Five ways to stay productive during lockdown 2.0

Tuesday 17 November 2020, First year

by Sophie Gibbons

Five ways to stay productive during lockdown 2.0

Sophie Gibbons

The first lockdown, which probably seems like a lifetime ago, was a time filled with adjustments and frustrations concerning a new routine we would have to follow for the foreseeable future. When that lockdown finally ended, I remember the relief I felt knowing that life would soon return to normality. Now lockdown 2.0 has arrived, I can imagine the feeling of dread is felt by more people than just myself.

Try not to think of lockdown as a time where the world stops spinning, rather focus on the fact that now you most likely have time to focus on the things you never had time to before.

Here are some tips which I found useful…


This has got to be my favourite thing to help keep motivated that I recommend to a lot of my friends at university. Whether these are daily, weekly or a to do list aimed at a looming upcoming deadline you know you have, this will help you keep up to date with what you have to do rather than wasting your time procrastinating. I use the application Notes on my phone for this, but another good application is “Lists to do”.


Try to wake up at a good time, ideally before 12pm. During lockdown, the idea of staying in bed all day does sound extremely doable, but you must persevere and instead start your mornings how you wish your day to continue, using to do lists can especially help with this; aim a specific section of your list aimed at what you want to achieve just within the morning, whether this be making your bed or planning a part of your essay, by following a personalised morning routine that you enjoy, the more likely you are to repeatably follow it and start your day off right.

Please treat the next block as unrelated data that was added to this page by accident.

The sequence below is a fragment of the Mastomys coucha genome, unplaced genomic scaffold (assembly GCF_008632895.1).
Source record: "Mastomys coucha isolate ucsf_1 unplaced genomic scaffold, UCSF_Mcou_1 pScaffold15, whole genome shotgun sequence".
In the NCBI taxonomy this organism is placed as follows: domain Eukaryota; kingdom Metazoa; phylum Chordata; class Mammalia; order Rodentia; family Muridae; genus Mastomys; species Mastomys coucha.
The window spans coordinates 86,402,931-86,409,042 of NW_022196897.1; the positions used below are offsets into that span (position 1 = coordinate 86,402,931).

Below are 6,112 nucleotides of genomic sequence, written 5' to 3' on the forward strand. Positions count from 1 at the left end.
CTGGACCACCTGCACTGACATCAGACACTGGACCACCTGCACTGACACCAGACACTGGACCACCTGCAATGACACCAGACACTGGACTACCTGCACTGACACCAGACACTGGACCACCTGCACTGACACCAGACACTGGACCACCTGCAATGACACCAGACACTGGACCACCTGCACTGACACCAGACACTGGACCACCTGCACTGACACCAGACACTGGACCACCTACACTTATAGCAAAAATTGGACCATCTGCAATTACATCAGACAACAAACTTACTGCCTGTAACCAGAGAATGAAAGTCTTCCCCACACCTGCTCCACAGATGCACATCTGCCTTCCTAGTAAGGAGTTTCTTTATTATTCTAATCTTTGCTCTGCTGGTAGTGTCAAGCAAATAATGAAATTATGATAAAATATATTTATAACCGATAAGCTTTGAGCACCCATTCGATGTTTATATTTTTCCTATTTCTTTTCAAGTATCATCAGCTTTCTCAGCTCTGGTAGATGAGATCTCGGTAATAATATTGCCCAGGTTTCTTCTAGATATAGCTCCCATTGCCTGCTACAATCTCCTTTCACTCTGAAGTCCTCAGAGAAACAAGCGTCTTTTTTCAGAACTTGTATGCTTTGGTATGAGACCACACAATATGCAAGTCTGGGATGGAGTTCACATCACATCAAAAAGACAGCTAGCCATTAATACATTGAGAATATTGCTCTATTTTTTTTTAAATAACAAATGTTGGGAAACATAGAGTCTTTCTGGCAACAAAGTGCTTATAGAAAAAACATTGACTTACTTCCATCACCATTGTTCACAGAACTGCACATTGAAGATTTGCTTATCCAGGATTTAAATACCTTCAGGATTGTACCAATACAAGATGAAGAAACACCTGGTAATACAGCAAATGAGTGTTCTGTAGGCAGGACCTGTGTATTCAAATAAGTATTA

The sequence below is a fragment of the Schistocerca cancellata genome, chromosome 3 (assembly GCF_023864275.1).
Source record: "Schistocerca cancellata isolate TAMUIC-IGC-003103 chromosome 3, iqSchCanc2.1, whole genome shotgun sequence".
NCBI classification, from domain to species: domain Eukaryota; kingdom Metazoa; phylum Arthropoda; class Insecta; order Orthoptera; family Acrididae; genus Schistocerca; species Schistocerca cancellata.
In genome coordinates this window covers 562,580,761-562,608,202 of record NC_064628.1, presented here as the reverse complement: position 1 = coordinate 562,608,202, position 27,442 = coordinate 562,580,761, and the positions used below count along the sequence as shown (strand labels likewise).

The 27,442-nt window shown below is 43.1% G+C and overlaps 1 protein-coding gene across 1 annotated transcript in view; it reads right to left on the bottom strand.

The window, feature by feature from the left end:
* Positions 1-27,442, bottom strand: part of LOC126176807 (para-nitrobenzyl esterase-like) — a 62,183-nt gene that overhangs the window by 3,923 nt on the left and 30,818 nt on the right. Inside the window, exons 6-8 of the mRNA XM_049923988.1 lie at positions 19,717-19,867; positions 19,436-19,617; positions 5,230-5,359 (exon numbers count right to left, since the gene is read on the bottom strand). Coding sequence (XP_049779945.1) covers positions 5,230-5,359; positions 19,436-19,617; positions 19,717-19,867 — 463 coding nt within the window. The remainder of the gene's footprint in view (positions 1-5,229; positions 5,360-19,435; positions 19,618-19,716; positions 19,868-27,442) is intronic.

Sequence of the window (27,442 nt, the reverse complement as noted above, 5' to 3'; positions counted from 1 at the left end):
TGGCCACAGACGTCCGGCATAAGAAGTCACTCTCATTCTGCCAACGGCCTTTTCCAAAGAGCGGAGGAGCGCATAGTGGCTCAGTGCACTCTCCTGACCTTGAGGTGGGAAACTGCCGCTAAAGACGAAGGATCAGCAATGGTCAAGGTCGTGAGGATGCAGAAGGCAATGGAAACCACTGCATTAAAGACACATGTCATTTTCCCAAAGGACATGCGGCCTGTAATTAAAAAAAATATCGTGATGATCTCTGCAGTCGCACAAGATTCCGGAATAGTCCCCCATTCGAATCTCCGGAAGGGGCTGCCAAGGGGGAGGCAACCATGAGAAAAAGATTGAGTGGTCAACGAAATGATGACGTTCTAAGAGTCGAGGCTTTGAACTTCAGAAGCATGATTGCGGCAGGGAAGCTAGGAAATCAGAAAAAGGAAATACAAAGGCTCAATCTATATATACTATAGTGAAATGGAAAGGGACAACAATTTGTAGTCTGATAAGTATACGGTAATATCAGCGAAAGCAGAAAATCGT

Whether these are academic, or goals aimed at one specific thing, by setting out a path for where you would like to head, you’re increases your chances of succeeding! Sounds cliché I know but it's actually true. Try and set time limits associated with these goals, for example “I need to complete this particular work by this particular date”. I personally stick my goals on revision cards around my room, so I see them every day and I am constantly reminded of what I have to do.


Well, of course I mean this where you are legally free to do so. Possibly as a part of your morning routine you could go for a half an hour walk. Try and set some allocated time for every day where you are doing something for you that incorporates fresh air, even if you go and sit outside in your garden, this is a good way of reflecting on what you have already completed so far in your day and what is left to be finished.


For example, with myself I know that if I try and watch a 40-minute lecture in bed I am 90% likely to fall asleep during this, no offence to my lecturers, but this is a comfortable space which I associate with relaxation. In comparison, if I’m instead sitting at my desk, I am more likely to stay focused and complete this task more efficiently. Work where you know you are more likely to concentrate.